Even though Los Angeles has finally arrived as the entrepreneurship hub it has long promised to become, you can't go to a startup conference here without hearing the same refrain: what more does the city need to be a thriving startup ecosystem?
At the LA Tech Summit in Santa Monica on Tuesday, three different investors who took the stage over the course of the morning were asked precisely that question.
You might expect three different answers. Instead, they each articulated nearly the same advice: L.A. startups should stick to what L.A. does best.
Sarah Tavel, a VC with Greylock Partners and a former product manager for Pinterest, advised entrepreneurs to "figure out [L.A.'s] domains of expertise." Since L.A. is the entertainment capital, of course, Tavel surmised that with virtual reality technologies, "L.A. is just going to crush it."
Similarly, Mamoon Hamid, a parter at Social Capital, said the key is to "develop centers of excellence around specific areas" that L.A. already dominates.
And Aydin Senkut, a former Googler who founded Felicis Ventures and invested in both Fitbit and Rovio (the maker of Angry Birds), chimed in with a similar prescription, with a mobile twist. "Whatever the local asset is... translate it into a mobile advantage for the cloud age," he said.
"Stick to what you know" isn't exactly unfamiliar advice in entrepreneurial circles, but is it what L.A. most needs to hear right now?
At the lunch break, I caught up with Adam Miller, founder and CEO of Cornerstone OnDemand, which makes cloud-based workforce management software (and hosts the conference every year). He's a good one to weigh in on the topic because he's been around the L.A. startup scene since before it was cool. Miller started Cornerstone in 1999 from his one-bedroom apartment. The company, which wound up on Inc.'s annual list of fastest-growing private companies in the U.S. five times, went public in 2011.
Miller's take on the day's advice was quite different. "I don't believe that," he said. "Did you happen to notice that all of those speakers were from the Valley? 'Stick to what you know' is a good thing to say when you don't want competition."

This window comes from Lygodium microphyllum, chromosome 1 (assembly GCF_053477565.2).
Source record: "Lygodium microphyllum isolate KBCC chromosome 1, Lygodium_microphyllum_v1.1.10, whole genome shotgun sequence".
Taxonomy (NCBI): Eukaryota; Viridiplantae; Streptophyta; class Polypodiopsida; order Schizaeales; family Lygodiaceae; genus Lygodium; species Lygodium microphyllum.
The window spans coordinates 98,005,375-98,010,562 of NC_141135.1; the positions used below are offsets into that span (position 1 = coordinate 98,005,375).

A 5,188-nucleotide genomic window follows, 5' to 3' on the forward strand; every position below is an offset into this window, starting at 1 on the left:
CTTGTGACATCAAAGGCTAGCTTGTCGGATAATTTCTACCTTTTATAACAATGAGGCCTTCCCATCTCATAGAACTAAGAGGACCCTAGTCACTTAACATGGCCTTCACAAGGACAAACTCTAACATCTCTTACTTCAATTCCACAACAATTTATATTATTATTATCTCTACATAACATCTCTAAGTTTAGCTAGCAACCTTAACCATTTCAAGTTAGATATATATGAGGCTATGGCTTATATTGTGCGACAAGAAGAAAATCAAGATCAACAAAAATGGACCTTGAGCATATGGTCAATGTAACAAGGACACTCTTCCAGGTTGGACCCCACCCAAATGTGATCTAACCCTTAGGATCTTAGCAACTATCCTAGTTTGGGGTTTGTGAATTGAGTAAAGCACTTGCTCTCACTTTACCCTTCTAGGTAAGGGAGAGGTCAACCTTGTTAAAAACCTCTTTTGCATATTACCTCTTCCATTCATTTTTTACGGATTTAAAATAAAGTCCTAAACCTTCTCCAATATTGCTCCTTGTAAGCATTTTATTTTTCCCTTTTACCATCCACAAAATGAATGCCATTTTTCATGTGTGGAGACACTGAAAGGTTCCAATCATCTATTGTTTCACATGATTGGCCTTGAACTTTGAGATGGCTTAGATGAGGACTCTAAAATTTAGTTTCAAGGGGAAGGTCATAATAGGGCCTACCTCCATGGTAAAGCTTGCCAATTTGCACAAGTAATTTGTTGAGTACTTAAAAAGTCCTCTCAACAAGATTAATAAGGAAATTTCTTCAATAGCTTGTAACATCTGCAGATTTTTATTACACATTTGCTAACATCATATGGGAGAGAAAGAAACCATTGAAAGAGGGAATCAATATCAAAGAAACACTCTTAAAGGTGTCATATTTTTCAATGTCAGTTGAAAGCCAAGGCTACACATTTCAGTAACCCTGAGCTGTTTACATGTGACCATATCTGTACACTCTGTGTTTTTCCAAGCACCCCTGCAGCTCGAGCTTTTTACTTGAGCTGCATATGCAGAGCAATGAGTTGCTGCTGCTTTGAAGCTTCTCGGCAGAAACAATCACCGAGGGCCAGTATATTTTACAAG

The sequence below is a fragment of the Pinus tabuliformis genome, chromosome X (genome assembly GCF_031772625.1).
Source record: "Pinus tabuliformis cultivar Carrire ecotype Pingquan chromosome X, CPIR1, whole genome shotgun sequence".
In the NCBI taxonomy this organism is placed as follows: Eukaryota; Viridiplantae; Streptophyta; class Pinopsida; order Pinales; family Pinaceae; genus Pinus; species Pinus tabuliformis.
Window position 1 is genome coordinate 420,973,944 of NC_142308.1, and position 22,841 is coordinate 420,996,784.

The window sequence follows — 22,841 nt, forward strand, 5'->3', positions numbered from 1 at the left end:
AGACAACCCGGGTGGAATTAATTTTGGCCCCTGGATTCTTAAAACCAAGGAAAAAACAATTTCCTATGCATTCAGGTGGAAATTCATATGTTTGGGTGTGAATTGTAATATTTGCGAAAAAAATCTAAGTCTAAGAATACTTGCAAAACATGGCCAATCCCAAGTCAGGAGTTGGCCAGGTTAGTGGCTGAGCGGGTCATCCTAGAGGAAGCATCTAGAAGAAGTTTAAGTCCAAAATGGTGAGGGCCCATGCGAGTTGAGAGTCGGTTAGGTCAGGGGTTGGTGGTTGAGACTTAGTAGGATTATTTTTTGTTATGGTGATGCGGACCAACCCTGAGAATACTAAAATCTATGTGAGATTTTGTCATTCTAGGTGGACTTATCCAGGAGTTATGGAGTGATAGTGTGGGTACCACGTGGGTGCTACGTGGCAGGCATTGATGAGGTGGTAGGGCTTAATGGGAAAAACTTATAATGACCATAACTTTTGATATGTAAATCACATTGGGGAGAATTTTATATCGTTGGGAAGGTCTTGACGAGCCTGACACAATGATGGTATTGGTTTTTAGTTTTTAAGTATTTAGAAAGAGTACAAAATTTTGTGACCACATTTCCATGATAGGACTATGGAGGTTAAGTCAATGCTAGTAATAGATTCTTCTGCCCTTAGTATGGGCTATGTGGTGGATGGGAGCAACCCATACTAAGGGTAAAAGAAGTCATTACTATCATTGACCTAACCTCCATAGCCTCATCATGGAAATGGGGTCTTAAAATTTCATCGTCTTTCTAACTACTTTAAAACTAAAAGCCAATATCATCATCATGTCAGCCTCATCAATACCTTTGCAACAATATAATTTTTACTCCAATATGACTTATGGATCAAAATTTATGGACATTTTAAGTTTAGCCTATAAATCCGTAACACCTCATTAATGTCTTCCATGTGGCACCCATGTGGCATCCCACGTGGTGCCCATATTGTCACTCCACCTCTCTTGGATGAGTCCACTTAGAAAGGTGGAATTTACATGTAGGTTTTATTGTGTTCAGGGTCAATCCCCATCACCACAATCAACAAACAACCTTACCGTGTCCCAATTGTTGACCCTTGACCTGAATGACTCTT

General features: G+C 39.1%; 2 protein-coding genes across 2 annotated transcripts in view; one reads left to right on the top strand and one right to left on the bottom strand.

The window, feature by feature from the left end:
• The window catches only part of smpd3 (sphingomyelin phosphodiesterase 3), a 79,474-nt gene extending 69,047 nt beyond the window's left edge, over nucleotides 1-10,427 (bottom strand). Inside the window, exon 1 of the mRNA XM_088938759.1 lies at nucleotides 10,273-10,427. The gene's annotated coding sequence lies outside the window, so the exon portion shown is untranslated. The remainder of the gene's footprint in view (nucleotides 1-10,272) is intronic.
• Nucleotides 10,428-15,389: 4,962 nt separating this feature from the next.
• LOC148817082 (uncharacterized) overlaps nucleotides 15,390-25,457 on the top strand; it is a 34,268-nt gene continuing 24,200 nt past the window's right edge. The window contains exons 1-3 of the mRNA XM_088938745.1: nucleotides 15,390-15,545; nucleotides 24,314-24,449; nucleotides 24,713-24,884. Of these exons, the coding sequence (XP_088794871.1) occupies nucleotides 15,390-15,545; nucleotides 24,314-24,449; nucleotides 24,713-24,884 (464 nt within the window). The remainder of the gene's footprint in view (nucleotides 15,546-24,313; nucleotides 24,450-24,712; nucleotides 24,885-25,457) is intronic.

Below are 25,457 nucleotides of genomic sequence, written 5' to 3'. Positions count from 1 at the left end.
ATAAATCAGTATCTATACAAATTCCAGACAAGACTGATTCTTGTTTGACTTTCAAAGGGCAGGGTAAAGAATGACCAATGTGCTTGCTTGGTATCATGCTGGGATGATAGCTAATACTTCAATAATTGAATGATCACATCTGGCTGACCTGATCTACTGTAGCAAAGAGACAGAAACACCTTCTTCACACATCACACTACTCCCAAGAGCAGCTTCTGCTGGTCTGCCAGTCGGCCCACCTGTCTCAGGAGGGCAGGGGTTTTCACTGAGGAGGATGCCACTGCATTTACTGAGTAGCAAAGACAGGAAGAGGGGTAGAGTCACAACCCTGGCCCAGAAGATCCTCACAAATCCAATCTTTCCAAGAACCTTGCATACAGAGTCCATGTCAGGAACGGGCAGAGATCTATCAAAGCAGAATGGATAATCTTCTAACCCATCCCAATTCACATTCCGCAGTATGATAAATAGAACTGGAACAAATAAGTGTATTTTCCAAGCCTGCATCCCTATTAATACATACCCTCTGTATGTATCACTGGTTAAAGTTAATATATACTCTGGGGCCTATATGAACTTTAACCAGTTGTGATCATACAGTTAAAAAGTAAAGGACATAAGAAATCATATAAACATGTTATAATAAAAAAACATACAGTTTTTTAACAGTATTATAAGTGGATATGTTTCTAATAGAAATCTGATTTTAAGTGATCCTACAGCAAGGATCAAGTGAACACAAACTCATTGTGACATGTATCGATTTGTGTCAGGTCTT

He went on to explain that he thinks L.A.'s biggest need has nothing to do with honing industry expertise. Now that the city is being taken seriously by investors, the media, and entrepreneurs themselves, it's time for L.A. to mature. Yes, the city could use more financing, service providers, and talent, he said. But what would really help the ecosystem scale is... patience. The city needs more founders who are willing to hold out and not exit too early.
"The first post-bubble generation sold out relatively early--they either relocated to the Valley or just sold. Now you're starting to see a lot more companies that are willing to stay in the game," Miller said. In his view, Maker Studios, which Disney picked up for $500 million in May 2014, arguably could have kept going.
Miller mentioned Snapchat as one of the most prominent examples. (Remember that reported $3 billion acquisition offer it rejected from Facebook? The startup is now supposedly valued at three times that.) The closely held location data startup Factual, which has been operating rather quietly since 2008, is another.
"We have enough at-bats now. The next phase is for these companies to really scale," Miller said.
In other words, keep your head down and keep working.